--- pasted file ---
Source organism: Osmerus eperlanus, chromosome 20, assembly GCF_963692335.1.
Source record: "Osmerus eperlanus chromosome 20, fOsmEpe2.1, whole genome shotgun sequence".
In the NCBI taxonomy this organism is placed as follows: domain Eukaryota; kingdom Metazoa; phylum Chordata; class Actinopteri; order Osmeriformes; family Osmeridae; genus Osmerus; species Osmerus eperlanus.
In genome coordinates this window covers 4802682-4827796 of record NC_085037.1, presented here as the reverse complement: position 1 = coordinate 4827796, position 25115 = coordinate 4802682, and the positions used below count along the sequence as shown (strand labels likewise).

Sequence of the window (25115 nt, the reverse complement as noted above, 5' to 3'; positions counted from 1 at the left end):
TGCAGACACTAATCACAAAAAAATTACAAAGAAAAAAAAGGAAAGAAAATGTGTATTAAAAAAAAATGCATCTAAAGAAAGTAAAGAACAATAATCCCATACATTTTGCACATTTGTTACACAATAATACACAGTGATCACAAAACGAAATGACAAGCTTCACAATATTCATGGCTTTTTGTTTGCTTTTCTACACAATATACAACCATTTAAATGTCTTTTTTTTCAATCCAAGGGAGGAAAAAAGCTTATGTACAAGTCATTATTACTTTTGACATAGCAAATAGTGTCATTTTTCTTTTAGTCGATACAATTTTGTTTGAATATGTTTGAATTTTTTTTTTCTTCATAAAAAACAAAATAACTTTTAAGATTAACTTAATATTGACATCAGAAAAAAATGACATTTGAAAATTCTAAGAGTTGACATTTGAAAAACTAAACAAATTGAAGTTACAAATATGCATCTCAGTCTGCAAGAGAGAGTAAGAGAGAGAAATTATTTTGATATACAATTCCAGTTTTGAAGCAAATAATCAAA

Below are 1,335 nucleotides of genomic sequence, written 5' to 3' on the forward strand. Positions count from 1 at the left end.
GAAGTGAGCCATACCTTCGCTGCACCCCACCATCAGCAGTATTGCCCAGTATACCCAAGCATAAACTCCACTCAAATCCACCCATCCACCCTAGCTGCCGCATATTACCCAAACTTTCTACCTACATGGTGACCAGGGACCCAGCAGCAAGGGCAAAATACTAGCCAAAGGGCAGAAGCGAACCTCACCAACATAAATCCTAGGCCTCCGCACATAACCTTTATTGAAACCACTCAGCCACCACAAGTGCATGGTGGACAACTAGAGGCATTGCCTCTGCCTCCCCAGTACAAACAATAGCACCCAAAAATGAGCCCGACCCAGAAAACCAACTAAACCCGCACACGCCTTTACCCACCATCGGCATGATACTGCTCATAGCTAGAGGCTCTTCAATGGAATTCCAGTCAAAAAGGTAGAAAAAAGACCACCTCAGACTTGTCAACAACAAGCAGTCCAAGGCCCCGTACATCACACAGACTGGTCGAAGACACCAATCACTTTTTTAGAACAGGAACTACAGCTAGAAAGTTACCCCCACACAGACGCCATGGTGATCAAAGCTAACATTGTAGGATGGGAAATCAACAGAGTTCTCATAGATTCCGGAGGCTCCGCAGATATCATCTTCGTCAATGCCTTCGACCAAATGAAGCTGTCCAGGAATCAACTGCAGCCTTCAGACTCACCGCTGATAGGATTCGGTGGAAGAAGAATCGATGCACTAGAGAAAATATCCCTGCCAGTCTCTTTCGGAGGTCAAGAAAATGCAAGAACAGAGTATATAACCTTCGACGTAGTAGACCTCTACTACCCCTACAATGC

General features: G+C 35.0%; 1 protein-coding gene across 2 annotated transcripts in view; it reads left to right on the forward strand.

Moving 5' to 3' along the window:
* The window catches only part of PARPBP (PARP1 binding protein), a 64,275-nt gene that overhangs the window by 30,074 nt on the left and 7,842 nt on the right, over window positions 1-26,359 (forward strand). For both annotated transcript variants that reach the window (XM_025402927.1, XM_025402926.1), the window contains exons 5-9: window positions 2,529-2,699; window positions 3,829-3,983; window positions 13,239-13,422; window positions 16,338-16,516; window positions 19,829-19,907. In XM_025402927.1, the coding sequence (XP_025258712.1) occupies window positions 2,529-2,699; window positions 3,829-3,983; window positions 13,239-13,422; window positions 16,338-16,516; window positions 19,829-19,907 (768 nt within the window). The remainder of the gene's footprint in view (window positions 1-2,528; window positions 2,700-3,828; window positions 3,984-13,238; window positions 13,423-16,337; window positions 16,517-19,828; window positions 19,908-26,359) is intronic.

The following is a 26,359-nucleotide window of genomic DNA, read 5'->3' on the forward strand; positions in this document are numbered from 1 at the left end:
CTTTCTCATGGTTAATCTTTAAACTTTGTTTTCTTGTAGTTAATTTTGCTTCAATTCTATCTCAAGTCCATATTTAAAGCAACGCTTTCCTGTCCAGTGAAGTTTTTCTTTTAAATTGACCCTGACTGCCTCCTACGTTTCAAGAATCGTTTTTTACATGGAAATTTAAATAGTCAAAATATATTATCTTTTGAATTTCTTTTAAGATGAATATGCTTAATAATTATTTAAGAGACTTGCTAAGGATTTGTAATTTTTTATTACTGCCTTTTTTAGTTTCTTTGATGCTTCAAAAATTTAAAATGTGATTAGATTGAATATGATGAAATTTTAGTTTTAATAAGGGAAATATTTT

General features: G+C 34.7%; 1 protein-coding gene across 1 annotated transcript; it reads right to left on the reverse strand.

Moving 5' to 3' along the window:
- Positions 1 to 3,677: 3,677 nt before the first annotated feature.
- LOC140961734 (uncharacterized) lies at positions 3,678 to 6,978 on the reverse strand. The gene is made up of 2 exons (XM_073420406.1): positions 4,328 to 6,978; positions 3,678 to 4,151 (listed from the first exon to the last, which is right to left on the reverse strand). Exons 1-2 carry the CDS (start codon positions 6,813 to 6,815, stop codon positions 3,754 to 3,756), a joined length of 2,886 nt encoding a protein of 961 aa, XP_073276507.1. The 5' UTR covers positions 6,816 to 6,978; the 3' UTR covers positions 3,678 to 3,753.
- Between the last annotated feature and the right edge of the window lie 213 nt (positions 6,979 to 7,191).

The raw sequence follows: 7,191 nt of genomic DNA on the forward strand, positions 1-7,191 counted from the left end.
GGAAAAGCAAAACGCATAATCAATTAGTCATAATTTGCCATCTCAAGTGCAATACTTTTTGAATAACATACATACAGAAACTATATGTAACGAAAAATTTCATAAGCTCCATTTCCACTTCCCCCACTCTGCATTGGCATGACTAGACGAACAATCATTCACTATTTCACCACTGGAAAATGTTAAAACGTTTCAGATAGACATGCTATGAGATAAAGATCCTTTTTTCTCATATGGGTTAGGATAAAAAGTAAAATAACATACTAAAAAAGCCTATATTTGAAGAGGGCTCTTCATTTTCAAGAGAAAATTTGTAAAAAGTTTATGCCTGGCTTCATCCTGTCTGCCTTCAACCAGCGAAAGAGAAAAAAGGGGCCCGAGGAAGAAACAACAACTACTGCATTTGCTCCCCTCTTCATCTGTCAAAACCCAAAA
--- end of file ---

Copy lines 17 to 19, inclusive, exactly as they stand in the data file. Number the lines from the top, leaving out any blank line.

- LOC140961734 (uncharacterized) lies at positions 3,678 to 6,978 on the reverse strand. The gene is made up of 2 exons (XM_073420406.1): positions 4,328 to 6,978; positions 3,678 to 4,151 (listed from the first exon to the last, which is right to left on the reverse strand). Exons 1-2 carry the CDS (start codon positions 6,813 to 6,815, stop codon positions 3,754 to 3,756), a joined length of 2,886 nt encoding a protein of 961 aa, XP_073276507.1. The 5' UTR covers positions 6,816 to 6,978; the 3' UTR covers positions 3,678 to 3,753.
- Between the last annotated feature and the right edge of the window lie 213 nt (positions 6,979 to 7,191).

The raw sequence follows: 7,191 nt of genomic DNA on the forward strand, positions 1-7,191 counted from the left end.